Omniscient high-definition views from above have done nothing to penetrate the fog of war in Gavin Hood's drone drama "Eye in the Sky."
It's a lean, Lumet-like thriller that puts the moral calculus of drone warfare in its crosshairs. Playing out compellingly in real time, a strike against Somali terrorists in Nairobi is plotted by the hawkish, U.K.-based Col. Katherine Powell (Helen Mirren), whose operation involves pilots, politicians and military command in various digitally linked remote locations, from the boardroom to the toilet.
Drones have begun to reshape the war movie, and will doubtless continue to proliferate on our screens just as they have over Middle Eastern skies. "Eye in the Sky" follows last year's very solid "Good Kill," starring Ethan Hawke as a drone pilot based in Las Vegas. Director Andrew Niccol's aim was principally about the psychological toll such disconnected battles take on its far-removed soldiers.
Hood more thoroughly utilizes the new perspectives drones afford to filmmakers. While much of the it is composed of faces in front of computer screens, some of the film's most remarkable images come from the view of a hovering drone or ￢ﾀﾔ most impressively ￢ﾀﾔ a remote-controlled beetle that flutters right into the suspects' lair, alighting on the rafters to provide a staggering close-up, whether Mr. DeMille is ready or not.
With such supreme powers of surveillance, Powell and her colleagues (including the ever-droll Alan Rickman, in one of his last performances, as a British general) have become accustomed to a previously unmatched level of certainty ￢ﾀﾔ or so they would like to think.
The mission is to apprehend a handful of highly ranked terrorists, but when the trio ￢ﾀﾔ two radicalized British nationals and an American ￢ﾀﾔ are seen preparing vests for a suicide attack, the plan is ratcheted up from "capture" to "kill."
The clash of "Eye in the Sky" isn't on the battlefield but in the chain-of-command debate over the rules of engagement that pingpongs around politicians and lawyers who are pressured by Powell and Rickman's general to give their OK. The collateral damage calculations and emotional stakes are changed significantly when a young girl sits outside the walls of the target to sell bread.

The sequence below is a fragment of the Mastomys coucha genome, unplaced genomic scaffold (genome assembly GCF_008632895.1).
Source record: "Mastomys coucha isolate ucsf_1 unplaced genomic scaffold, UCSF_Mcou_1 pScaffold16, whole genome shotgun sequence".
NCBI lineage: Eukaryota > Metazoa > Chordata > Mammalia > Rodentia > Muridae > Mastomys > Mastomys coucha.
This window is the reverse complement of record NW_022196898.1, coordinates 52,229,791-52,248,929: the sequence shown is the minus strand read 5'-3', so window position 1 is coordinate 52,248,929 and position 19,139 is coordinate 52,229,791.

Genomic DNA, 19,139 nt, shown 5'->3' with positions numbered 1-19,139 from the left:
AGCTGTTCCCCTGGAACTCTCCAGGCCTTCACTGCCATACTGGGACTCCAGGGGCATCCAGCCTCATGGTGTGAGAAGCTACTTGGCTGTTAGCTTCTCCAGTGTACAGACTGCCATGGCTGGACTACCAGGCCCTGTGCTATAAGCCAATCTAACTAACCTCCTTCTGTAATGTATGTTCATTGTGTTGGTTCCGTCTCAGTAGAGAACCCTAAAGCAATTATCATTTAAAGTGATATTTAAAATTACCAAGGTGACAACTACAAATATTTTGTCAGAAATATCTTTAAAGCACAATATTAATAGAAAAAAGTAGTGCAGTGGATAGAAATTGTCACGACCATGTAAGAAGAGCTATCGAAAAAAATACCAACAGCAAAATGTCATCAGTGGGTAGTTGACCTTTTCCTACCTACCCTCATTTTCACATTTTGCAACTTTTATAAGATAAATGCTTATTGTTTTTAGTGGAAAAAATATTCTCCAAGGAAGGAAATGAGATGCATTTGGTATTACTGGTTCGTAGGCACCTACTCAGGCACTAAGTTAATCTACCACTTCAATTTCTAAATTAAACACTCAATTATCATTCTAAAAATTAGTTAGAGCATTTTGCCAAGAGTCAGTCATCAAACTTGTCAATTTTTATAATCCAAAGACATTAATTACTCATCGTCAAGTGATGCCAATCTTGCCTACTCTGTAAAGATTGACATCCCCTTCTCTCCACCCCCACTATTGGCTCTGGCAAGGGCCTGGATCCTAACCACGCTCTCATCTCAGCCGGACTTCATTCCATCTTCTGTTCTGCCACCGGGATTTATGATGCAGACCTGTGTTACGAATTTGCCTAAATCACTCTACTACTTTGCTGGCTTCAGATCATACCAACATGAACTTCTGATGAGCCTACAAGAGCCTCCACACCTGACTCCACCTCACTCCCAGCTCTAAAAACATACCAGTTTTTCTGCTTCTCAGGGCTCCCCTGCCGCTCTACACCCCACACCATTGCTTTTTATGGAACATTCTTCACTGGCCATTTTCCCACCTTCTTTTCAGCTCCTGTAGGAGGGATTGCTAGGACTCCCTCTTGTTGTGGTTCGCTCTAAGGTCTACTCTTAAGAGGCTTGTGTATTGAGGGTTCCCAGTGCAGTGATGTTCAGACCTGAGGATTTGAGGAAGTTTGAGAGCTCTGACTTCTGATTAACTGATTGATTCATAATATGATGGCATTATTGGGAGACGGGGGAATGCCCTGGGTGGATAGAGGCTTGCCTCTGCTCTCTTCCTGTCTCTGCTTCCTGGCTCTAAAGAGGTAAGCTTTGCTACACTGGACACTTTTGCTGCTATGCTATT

An American pilot (Aaron Paul), tasked to bring "hellfire" on the target, lays off the trigger, and numerous levels of nervous government officials "refer up" the decision to their superiors while an agent on the ground (Barkhad Abdi, of "Captain Phillips") attempts to chase the girl away.
The plotting in Guy Hibbert's screenplay, along with the quick cutting of Hood (the South African filmmaker of "Tsotsi" and a "X-Men," who previously dove into the subject of CIA interrogation in 2007's "Rendition"), push the movie's intensity, making "Eye in the Sky" more riveting than preachy.
The film might have hit home more if the tick-tock of its plot allowed us to better know its characters, who sometimes come off as mere mouthpieces of different philosophies of modern warfare. But "Eye in the Sky" is nevertheless a compelling case of how moral precision doesn't necessarily match technical accuracy.
The debate that rages in "Eye in the Sky" is perhaps more than is always spent over the fate of a single civilian casualty. But it could hardly seem more topical. On Monday, more than 150 Shabab militants were killed in Somali in a strike partially carried out by drones.
"Eye in the Sky," a Bleecker Street release, is rated R by the Motion Picture Association of America for "some violent images and language." Running time: 102 minutes. Three stars out of four.
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